American Head-Basher Lands a Job in Bahrain
Posted on Dec 3, 2011
The U.S. has long exported money, weapons and propaganda know-how to foreign governments looking to contain their populations. Now the ruling Al-Khalifas of Bahrain have hired former Philadelphia Police Commissioner John Timoney, notorious for employing brutal tactics against American protesters, to assist in a crackdown against pro-democracy activists on their soil.
Timoney’s involvement in the Al-Khalifas’ “reform” program means the ruling family’s intentions are anything but benevolent, writes photojournalist Matthew Cassel in The Guardian. Cassel had the opportunity to see Timoney’s techniques firsthand in 2003 at a union protest in Miami where he and other journalists were showered with the same tear gas and rubber bullets that are expected to drench Bahraini youth in the days ahead. —ARK
I was shocked when I reached Miami and found it similar to a West Bank town under occupation. The city was largely empty save for police vehicles speeding in every direction and helicopters hovering above. Once the protests began, it was impossible to move more than a few feet in any direction without confronting the police and their brutality. The thousands of police dressed in full riot gear and armed with teargas, rubber bullets, batons, electric tasers – all of which were used against protesters and journalists – were everywhere around Miami.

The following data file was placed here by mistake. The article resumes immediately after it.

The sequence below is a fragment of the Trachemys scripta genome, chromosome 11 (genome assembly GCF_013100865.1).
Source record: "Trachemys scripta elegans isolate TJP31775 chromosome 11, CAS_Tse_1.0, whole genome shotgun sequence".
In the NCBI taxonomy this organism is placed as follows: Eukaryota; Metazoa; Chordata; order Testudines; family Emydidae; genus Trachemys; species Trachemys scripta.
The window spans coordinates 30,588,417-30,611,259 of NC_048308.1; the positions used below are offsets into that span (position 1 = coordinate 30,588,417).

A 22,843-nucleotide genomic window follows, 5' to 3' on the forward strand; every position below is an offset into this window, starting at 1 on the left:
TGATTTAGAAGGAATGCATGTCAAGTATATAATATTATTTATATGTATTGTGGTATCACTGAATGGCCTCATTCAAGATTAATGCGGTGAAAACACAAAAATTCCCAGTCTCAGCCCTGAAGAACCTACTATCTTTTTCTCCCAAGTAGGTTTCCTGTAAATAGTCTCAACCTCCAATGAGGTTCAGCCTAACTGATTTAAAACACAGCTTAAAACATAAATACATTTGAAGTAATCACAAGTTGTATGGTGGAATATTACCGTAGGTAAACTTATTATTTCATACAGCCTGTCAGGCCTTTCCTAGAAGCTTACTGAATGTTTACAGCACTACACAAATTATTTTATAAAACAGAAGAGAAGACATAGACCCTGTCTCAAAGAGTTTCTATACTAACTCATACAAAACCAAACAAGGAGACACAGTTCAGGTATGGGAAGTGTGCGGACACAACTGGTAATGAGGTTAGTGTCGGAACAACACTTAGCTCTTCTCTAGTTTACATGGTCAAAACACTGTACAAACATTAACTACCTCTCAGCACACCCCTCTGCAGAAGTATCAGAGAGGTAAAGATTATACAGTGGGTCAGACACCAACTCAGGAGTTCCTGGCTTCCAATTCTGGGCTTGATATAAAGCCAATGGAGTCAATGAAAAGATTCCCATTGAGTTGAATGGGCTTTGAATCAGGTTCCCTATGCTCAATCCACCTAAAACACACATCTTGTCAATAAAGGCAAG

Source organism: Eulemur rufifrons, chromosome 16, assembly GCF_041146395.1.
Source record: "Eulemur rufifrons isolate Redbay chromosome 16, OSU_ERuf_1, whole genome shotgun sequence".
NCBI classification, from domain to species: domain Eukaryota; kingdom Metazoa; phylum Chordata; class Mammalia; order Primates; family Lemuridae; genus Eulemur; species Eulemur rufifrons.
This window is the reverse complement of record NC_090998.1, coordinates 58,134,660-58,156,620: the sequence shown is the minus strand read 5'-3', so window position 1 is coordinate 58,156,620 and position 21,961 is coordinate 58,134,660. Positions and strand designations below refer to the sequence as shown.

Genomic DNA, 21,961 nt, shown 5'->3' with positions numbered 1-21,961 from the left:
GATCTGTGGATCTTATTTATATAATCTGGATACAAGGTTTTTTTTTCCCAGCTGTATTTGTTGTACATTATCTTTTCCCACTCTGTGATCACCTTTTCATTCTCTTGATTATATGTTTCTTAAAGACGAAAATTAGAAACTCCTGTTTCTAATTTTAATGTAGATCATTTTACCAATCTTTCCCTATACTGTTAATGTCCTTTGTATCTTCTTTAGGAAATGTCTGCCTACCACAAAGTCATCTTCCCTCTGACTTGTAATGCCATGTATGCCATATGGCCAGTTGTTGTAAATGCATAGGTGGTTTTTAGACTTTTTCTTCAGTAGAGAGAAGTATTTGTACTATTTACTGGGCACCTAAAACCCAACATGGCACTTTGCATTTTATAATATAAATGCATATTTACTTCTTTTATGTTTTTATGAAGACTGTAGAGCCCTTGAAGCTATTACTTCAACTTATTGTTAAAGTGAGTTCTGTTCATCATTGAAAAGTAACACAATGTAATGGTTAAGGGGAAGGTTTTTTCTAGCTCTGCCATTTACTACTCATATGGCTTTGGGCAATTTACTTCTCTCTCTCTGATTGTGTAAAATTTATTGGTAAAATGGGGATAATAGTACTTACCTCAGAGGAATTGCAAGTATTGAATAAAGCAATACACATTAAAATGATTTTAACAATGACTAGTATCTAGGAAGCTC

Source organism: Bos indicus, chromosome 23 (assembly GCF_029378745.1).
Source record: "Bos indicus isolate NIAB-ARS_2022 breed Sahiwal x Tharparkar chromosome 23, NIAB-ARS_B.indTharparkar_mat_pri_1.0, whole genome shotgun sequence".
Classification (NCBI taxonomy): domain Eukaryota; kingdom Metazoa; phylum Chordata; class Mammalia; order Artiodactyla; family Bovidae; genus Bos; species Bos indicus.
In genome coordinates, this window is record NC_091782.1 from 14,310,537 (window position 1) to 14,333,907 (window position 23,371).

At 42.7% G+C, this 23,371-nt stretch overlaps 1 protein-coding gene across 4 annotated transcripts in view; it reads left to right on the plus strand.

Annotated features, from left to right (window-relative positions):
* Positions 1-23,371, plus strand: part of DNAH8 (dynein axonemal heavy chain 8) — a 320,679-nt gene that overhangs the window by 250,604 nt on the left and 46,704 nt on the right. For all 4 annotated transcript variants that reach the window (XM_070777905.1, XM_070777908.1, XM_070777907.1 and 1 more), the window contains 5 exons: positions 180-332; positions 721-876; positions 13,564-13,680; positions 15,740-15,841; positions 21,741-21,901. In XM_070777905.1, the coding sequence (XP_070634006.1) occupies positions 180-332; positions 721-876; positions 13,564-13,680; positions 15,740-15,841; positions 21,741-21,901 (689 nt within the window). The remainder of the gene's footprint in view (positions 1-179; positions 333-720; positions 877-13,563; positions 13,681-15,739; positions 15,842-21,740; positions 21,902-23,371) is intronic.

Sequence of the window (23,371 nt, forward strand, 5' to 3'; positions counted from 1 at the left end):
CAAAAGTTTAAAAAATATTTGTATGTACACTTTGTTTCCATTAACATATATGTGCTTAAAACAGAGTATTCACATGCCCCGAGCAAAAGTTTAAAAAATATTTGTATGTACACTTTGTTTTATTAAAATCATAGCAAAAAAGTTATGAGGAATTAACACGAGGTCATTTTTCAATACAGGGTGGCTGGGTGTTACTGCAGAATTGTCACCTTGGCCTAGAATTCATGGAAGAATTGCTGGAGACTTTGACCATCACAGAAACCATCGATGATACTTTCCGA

The “model”, as Miami public officials called it at the time, was the brainchild of police chief John Timoney. After leading the head-bashing of protesters as Philadelphia’s police commissioner during the Republican party’s national convention in 2000, Timoney was hired by Miami and given more than $8m to introduce a level of police brutality unlike any we had ever seen in the US.
… Now the Miami model is coming to Bahrain. The Associated Press reported on Thursday that Timoney has been hired by the kingdom’s interior ministry “as part of reforms” following the release of a report last week by a government-sponsored fact-finding commission.
AP / Hasan Jamali
Tear gas drifts toward pro-democracy protesters in Bahrain in early November.